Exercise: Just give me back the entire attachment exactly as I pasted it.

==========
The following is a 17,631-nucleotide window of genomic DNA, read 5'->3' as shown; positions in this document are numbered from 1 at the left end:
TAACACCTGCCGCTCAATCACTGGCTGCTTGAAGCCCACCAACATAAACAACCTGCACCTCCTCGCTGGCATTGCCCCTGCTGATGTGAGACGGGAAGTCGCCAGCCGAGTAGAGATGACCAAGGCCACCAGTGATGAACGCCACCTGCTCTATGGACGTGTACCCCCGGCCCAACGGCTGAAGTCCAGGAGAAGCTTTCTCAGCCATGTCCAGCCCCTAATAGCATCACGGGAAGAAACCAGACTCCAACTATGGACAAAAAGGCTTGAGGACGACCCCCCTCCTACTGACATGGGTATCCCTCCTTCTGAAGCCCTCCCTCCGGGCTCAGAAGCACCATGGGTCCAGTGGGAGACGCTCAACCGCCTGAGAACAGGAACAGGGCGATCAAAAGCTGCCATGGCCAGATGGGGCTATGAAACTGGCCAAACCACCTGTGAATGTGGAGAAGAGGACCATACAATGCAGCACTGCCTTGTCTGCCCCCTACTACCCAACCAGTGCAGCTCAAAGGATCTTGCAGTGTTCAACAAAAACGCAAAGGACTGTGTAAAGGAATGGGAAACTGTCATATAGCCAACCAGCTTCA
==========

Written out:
The following is a 17,631-nucleotide window of genomic DNA, read 5'->3' as shown; positions in this document are numbered from 1 at the left end:
TAACACCTGCCGCTCAATCACTGGCTGCTTGAAGCCCACCAACATAAACAACCTGCACCTCCTCGCTGGCATTGCCCCTGCTGATGTGAGACGGGAAGTCGCCAGCCGAGTAGAGATGACCAAGGCCACCAGTGATGAACGCCACCTGCTCTATGGACGTGTACCCCCGGCCCAACGGCTGAAGTCCAGGAGAAGCTTTCTCAGCCATGTCCAGCCCCTAATAGCATCACGGGAAGAAACCAGACTCCAACTATGGACAAAAAGGCTTGAGGACGACCCCCCTCCTACTGACATGGGTATCCCTCCTTCTGAAGCCCTCCCTCCGGGCTCAGAAGCACCATGGGTCCAGTGGGAGACGCTCAACCGCCTGAGAACAGGAACAGGGCGATCAAAAGCTGCCATGGCCAGATGGGGCTATGAAACTGGCCAAACCACCTGTGAATGTGGAGAAGAGGACCATACAATGCAGCACTGCCTTGTCTGCCCCCTACTACCCAACCAGTGCAGCTCAAAGGATCTTGCAGTGTTCAACAAAAACGCAAAGGACTGTGTAAAGGAATGGGAAACTGTCATATAGCCAACCAGCTTCA